Why must we practice so much? “At my Charismatic church the band usually practices maybe an hour a week. Then on Sunday these guys warm up for 15 minutes before the service starts. At my previous church the organist simply played the music and we sang the hymns along with him. Is it necessary to practice and practice and practice our worship of God?”
I understand your question, because we don’t practice our prayers beforehand, nor do we practice the offering. Yet these are all part of our sincere worship of God. What’s so special about our singing?
Singing is different, because it requires certain skills that speaking our prayers and giving our money do not. Music is an art form. It can be done badly, or it can be done well. So the prior question is: Is God worthy of our best music, our best singing? Or must we offer Him “that which costs us nothing”? — 1 Samuel 24:24
So the prior question, the higher question, is “Who is God?” If He is an ordinary human being like us, then we can offer Him our ordinary efforts at playing our instruments and singing. But if He is the One who sits on the High Throne of the Universe, we must not treat Him carelessly.
Read about His high splendour and awesome majesty in Revelation 4, and you will also be moved to lay the prized crowns of your talents at His feet, and sing with the heavenly hosts: “You are worthy, our Lord and God, to receive glory and honour and power” (v11) You certainly will not be inclined to offer Him your ordinary, unrehearsed music!
“Practice makes perfect” says the old adage. Yes, we will practice our music, our singing, to raise them to the highest standard we can. So when we gather in the assembly of God’s people on Sunday, we will lead them without an uncertain sound, without fumbling the instruments or mumbling the words. The congregation will sing with confidence, if the music leads them with confidence. Practising the music and singing beforehand will generate that confidence.
We must move beyond the lower question about “practising” the music. Let’s be highly conscious of who our God is — His highest rank, surpassing the angels. Yes, He surpasses the high-ranking officials, CEOs, presidents and kings of this earth. This has other ramifications too.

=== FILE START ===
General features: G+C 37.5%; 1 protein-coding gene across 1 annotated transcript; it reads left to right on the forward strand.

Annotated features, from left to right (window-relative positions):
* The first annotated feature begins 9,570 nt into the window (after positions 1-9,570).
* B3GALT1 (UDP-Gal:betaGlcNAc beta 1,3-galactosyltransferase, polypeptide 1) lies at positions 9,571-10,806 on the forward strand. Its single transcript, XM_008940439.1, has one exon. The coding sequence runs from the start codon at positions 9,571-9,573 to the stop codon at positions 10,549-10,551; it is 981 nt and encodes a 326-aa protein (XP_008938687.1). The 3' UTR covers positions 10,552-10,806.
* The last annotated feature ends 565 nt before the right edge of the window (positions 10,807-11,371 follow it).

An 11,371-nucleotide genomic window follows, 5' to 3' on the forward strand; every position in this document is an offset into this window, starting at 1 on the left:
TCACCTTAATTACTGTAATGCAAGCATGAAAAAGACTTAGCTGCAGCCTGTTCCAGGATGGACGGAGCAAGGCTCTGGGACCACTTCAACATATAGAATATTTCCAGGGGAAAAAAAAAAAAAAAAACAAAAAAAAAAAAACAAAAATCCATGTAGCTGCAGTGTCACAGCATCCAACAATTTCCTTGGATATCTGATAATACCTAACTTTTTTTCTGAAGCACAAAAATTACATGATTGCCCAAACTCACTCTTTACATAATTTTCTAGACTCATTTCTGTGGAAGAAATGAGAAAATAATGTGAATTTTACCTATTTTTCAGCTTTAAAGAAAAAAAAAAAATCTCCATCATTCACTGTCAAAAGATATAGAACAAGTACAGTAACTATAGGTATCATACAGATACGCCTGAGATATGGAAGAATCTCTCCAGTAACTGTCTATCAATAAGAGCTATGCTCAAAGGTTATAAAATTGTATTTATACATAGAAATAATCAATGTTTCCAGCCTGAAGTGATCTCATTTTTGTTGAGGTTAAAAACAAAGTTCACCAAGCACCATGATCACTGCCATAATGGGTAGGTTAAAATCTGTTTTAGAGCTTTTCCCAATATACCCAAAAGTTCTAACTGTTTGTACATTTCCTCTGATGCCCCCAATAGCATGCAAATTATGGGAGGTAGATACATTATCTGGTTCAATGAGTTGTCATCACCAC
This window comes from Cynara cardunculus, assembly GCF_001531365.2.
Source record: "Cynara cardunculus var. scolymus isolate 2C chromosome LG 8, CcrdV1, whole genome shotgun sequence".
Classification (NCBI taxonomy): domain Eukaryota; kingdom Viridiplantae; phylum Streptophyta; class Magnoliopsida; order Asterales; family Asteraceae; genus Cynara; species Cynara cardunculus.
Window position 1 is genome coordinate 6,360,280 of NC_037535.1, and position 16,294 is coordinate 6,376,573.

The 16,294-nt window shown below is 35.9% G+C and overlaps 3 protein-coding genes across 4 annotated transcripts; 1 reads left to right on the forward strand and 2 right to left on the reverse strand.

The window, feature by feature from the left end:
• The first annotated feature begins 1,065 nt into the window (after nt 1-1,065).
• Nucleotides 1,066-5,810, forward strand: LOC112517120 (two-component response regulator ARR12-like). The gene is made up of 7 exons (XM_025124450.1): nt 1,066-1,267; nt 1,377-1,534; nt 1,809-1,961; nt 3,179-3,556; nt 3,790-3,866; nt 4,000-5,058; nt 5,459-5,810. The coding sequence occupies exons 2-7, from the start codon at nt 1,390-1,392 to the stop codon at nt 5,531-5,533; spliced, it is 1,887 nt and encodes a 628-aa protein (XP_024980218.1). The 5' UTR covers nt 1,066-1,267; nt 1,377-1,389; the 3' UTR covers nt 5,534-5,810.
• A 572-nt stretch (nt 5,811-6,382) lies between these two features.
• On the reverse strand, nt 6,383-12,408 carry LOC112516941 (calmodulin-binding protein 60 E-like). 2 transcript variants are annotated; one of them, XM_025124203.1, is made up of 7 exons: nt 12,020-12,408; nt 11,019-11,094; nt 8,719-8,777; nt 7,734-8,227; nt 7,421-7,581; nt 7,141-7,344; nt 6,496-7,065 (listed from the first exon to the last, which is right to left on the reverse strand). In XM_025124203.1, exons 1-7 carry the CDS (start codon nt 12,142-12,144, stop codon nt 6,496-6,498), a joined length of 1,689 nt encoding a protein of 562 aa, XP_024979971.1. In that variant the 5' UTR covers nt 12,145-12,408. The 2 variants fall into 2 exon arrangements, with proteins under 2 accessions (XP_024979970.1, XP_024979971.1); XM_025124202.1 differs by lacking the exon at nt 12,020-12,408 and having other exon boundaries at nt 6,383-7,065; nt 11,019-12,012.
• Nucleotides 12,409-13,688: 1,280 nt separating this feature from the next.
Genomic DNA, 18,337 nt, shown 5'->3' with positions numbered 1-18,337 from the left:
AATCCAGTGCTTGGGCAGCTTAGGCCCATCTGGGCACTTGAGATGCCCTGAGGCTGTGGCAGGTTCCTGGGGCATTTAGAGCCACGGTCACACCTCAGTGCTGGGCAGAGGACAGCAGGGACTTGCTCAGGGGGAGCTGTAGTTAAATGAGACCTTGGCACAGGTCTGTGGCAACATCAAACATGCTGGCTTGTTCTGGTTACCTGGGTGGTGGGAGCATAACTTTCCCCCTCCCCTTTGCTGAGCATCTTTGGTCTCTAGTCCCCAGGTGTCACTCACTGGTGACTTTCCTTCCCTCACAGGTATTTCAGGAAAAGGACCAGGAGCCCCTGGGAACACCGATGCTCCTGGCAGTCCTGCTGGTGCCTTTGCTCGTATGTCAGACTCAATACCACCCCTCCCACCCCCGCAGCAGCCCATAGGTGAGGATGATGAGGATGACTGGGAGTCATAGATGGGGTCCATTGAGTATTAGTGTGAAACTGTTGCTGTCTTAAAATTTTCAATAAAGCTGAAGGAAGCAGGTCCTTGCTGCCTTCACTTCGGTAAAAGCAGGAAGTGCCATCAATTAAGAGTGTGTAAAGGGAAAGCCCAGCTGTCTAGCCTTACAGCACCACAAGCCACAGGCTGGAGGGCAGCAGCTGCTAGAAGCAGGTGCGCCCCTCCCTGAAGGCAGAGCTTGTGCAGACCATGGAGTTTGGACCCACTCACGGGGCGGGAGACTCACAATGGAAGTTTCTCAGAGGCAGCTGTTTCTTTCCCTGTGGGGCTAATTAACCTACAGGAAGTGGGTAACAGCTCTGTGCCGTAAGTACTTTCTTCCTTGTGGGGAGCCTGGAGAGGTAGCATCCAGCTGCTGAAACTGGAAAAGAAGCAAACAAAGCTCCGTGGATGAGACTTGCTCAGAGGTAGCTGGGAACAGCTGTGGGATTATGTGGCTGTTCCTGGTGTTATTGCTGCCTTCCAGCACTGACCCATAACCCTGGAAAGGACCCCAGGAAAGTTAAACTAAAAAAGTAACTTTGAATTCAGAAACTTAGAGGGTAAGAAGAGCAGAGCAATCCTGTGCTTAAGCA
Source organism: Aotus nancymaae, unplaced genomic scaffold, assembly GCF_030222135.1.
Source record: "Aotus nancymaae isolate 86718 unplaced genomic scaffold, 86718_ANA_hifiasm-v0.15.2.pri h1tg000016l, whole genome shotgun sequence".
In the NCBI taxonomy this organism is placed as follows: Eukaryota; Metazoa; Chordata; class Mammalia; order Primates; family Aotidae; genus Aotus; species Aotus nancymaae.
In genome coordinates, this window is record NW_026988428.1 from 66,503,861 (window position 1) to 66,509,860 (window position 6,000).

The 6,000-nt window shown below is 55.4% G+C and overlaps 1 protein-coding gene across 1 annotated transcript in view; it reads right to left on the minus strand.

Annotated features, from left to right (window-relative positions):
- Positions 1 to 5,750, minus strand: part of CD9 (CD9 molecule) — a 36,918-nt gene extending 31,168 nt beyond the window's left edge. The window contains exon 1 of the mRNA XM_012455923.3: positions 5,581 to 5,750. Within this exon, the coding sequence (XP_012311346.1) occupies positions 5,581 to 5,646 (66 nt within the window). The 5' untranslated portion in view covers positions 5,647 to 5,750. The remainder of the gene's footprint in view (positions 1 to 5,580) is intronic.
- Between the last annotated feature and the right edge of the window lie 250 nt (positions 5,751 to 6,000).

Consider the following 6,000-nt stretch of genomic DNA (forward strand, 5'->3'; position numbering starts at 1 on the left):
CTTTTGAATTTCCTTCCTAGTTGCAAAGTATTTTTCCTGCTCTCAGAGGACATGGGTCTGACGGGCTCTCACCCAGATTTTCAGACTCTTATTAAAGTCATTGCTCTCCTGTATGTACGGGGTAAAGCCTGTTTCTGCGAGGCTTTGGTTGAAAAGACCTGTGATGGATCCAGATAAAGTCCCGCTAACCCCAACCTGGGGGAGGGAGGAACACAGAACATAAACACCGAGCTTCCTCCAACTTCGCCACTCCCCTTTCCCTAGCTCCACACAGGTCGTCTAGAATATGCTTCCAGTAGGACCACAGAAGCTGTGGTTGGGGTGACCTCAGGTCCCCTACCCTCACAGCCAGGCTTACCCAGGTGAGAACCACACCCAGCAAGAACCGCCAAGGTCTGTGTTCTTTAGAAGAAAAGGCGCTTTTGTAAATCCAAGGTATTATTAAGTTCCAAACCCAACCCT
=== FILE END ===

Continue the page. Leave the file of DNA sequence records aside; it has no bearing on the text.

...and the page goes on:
We will also dress appropriately for our assembled worship of the most important being in the universe. Many modern pastors, worship leaders, singing groups and bands deliberately “dress down” for the Sunday worship service. But — would they dress down for a meeting with an earthy president or king? Of course not.
To justify their casual dress, they quote 1 Samuel 16:7 “Man looks at the outward appearance, but the LORD looks at the heart.” While it’s true that a smart suit can hide a sinful heart, it is also true that the outward appearance usually expresses the attitude of the inward heart. When we “dress up” to meet an earthly king, we do so to show our inner respect for his or her position. Then surely we should show higher respect for the King of kings!
It was David’s high respect for God that prompted him to plan that magnificent temple. “The task is great, because this palatial building is not for man but for Yahweh God” — 1 Chronicles 29:1b. A deep awareness of the high greatness of God will affect so much that we do in worshipping Him.
So we return to that earlier question: “Why must we practice our music and singing so much?” The deeper answer must reflect our heart-attitude to God: “Because we want to give to our High God the very best we can”. This heart-attitude to the Most High God is seen in the music performed to Him in the Old Testament: 288 trainers and students practised to become “skilled in music for Yahweh” — 1 Chronicles 25:7,8. Our churches need this attitude and disciplined, practised training today! That charismatic church band needs our encouragement — not our criticism!